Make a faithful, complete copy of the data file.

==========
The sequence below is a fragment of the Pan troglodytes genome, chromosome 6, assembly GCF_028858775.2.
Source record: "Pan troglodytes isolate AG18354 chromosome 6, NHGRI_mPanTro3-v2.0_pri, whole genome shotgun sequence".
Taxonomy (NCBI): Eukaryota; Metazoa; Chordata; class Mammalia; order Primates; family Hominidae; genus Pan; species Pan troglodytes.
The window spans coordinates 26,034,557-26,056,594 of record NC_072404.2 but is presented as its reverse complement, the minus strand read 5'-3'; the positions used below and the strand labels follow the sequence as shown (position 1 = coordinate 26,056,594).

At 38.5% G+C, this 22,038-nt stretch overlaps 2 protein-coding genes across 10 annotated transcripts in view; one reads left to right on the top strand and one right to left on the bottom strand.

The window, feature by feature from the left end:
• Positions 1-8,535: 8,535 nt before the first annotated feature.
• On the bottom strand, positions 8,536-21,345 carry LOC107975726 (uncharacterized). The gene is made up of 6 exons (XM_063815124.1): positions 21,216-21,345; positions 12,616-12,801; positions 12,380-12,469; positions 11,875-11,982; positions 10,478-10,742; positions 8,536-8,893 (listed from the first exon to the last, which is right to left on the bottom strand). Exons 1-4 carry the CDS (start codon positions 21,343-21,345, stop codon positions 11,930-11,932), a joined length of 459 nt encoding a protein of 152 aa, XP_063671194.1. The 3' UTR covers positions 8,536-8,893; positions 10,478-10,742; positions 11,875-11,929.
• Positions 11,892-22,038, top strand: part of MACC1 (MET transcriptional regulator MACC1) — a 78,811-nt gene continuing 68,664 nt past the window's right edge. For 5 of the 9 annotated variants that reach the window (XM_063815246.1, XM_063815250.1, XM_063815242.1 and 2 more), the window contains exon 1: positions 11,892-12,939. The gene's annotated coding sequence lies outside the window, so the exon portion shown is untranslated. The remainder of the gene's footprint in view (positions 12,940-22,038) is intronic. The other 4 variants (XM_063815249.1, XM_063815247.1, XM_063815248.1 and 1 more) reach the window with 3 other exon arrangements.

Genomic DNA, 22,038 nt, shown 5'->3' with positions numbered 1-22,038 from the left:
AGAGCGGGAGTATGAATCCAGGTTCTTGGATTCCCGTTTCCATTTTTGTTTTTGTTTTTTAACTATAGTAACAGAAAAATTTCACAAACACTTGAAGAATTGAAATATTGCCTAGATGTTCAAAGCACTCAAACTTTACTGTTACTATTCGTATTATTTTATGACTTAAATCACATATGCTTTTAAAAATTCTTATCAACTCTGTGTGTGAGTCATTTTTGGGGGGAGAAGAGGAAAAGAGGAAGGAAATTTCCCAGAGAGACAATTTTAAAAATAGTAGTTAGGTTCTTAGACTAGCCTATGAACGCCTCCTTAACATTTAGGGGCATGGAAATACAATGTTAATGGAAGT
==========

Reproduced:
The sequence below is a fragment of the Pan troglodytes genome, chromosome 6, assembly GCF_028858775.2.
Source record: "Pan troglodytes isolate AG18354 chromosome 6, NHGRI_mPanTro3-v2.0_pri, whole genome shotgun sequence".
Taxonomy (NCBI): Eukaryota; Metazoa; Chordata; class Mammalia; order Primates; family Hominidae; genus Pan; species Pan troglodytes.
The window spans coordinates 26,034,557-26,056,594 of record NC_072404.2 but is presented as its reverse complement, the minus strand read 5'-3'; the positions used below and the strand labels follow the sequence as shown (position 1 = coordinate 26,056,594).

At 38.5% G+C, this 22,038-nt stretch overlaps 2 protein-coding genes across 10 annotated transcripts in view; one reads left to right on the top strand and one right to left on the bottom strand.

The window, feature by feature from the left end:
• Positions 1-8,535: 8,535 nt before the first annotated feature.
• On the bottom strand, positions 8,536-21,345 carry LOC107975726 (uncharacterized). The gene is made up of 6 exons (XM_063815124.1): positions 21,216-21,345; positions 12,616-12,801; positions 12,380-12,469; positions 11,875-11,982; positions 10,478-10,742; positions 8,536-8,893 (listed from the first exon to the last, which is right to left on the bottom strand). Exons 1-4 carry the CDS (start codon positions 21,343-21,345, stop codon positions 11,930-11,932), a joined length of 459 nt encoding a protein of 152 aa, XP_063671194.1. The 3' UTR covers positions 8,536-8,893; positions 10,478-10,742; positions 11,875-11,929.
• Positions 11,892-22,038, top strand: part of MACC1 (MET transcriptional regulator MACC1) — a 78,811-nt gene continuing 68,664 nt past the window's right edge. For 5 of the 9 annotated variants that reach the window (XM_063815246.1, XM_063815250.1, XM_063815242.1 and 2 more), the window contains exon 1: positions 11,892-12,939. The gene's annotated coding sequence lies outside the window, so the exon portion shown is untranslated. The remainder of the gene's footprint in view (positions 12,940-22,038) is intronic. The other 4 variants (XM_063815249.1, XM_063815247.1, XM_063815248.1 and 1 more) reach the window with 3 other exon arrangements.

Genomic DNA, 22,038 nt, shown 5'->3' with positions numbered 1-22,038 from the left:
AGAGCGGGAGTATGAATCCAGGTTCTTGGATTCCCGTTTCCATTTTTGTTTTTGTTTTTTAACTATAGTAACAGAAAAATTTCACAAACACTTGAAGAATTGAAATATTGCCTAGATGTTCAAAGCACTCAAACTTTACTGTTACTATTCGTATTATTTTATGACTTAAATCACATATGCTTTTAAAAATTCTTATCAACTCTGTGTGTGAGTCATTTTTGGGGGGAGAAGAGGAAAAGAGGAAGGAAATTTCCCAGAGAGACAATTTTAAAAATAGTAGTTAGGTTCTTAGACTAGCCTATGAACGCCTCCTTAACATTTAGGGGCATGGAAATACAATGTTAATGGAAGT